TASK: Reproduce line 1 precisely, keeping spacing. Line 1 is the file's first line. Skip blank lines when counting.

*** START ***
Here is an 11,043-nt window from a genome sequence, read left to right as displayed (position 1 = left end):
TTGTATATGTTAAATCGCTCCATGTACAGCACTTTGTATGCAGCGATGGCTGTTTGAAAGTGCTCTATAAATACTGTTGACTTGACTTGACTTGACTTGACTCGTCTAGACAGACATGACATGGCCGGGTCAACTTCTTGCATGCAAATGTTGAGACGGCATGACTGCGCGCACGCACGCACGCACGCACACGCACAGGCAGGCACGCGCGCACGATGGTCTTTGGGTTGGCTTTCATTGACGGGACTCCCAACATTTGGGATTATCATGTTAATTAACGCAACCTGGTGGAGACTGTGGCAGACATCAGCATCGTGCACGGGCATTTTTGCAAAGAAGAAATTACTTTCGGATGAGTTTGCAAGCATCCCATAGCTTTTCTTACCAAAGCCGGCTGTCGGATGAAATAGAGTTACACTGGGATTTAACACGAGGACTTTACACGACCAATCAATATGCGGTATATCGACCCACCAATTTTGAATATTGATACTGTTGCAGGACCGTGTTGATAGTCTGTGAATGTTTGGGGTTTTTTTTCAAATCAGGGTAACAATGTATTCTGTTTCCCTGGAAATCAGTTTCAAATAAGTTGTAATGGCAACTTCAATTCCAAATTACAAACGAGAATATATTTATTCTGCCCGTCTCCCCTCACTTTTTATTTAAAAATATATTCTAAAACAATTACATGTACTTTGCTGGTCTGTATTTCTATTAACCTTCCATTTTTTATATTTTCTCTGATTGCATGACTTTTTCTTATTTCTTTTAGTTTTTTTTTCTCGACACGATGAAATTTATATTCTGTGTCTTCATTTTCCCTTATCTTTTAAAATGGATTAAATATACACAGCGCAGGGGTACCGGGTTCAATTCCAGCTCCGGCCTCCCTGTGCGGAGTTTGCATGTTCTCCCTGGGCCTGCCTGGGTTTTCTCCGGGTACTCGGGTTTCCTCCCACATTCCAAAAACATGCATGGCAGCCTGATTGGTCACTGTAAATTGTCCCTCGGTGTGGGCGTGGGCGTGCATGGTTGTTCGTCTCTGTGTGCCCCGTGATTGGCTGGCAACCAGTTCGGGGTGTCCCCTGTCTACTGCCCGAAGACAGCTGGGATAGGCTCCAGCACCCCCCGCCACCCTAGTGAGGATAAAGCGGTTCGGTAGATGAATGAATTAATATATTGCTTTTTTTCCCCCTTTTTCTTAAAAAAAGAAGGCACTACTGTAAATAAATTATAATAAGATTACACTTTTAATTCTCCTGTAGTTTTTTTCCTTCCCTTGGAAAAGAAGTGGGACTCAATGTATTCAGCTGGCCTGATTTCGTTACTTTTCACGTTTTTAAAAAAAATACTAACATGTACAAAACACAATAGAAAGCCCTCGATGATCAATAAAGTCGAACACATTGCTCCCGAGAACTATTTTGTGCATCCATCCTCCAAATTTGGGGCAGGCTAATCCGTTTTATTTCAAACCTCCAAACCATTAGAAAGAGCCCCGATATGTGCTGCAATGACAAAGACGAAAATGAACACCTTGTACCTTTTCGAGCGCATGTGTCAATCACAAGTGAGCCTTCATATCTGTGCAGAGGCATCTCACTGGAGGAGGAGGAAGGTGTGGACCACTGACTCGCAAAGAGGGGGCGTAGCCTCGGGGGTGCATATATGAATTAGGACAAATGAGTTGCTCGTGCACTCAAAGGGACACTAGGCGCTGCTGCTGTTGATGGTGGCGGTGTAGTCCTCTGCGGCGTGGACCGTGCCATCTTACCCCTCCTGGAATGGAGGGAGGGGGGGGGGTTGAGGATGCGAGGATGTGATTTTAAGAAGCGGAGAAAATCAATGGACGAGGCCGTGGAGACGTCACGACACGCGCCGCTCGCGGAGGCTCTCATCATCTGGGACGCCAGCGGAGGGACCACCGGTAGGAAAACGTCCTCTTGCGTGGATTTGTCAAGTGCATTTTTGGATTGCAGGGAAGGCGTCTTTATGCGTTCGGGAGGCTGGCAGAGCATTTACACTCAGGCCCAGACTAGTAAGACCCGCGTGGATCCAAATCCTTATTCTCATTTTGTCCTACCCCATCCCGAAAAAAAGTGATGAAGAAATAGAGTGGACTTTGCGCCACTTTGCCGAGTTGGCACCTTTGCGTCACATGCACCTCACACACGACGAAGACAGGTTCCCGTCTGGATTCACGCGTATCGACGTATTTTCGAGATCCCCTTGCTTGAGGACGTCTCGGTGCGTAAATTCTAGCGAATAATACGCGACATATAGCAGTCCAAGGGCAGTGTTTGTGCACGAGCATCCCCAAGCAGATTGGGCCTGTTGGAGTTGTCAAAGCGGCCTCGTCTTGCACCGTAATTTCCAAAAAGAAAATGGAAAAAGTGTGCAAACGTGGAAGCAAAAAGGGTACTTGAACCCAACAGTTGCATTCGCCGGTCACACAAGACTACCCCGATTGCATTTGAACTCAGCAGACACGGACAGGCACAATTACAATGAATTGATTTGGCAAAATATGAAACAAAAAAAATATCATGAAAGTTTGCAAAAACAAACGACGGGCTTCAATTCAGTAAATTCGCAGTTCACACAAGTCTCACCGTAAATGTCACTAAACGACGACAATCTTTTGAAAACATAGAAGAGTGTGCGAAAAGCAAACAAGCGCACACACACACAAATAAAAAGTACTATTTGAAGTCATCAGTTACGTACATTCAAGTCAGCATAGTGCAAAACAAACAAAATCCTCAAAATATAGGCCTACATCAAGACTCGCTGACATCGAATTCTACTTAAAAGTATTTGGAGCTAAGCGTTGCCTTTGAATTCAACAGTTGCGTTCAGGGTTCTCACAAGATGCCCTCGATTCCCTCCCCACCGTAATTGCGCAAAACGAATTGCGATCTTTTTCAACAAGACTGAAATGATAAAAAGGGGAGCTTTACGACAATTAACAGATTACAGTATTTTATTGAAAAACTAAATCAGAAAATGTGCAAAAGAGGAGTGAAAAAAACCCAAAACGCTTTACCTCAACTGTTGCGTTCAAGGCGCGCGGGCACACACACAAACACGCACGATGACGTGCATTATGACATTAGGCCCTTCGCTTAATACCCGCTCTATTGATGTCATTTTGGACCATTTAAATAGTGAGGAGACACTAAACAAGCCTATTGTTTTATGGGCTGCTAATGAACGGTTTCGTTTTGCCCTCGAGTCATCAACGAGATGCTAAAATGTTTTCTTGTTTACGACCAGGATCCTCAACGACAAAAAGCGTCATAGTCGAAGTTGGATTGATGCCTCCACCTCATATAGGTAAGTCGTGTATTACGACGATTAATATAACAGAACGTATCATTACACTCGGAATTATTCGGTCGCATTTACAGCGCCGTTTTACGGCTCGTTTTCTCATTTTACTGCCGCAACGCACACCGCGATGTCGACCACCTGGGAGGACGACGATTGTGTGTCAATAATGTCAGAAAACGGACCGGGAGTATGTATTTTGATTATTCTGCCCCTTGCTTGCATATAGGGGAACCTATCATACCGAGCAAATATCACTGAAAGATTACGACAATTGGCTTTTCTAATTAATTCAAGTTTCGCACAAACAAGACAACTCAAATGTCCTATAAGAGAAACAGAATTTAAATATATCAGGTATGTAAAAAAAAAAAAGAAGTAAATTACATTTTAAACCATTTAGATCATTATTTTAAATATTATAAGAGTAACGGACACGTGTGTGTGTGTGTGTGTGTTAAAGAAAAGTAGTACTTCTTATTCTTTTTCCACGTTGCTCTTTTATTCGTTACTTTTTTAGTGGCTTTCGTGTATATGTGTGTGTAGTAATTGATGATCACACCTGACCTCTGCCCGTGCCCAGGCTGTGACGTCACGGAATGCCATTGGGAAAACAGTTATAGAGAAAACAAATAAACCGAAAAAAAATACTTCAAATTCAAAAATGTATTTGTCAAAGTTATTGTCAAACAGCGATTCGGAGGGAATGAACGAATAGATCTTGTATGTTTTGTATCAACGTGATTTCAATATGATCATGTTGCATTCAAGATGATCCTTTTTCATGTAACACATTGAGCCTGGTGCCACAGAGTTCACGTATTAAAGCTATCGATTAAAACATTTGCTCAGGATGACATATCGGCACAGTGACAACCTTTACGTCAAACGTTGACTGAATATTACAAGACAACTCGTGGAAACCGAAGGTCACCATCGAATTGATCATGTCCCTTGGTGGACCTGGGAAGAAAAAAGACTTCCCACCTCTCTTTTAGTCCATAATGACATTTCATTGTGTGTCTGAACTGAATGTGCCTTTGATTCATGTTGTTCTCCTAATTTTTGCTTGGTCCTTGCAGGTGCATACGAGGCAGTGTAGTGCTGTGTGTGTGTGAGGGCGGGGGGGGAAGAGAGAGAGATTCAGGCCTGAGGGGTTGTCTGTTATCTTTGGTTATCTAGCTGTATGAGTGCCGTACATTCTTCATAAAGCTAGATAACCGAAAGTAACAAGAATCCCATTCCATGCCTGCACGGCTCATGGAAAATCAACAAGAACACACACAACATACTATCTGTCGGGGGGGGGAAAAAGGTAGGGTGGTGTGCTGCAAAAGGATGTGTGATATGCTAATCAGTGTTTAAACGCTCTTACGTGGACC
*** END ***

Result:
Here is an 11,043-nt window from a genome sequence, read left to right as displayed (position 1 = left end):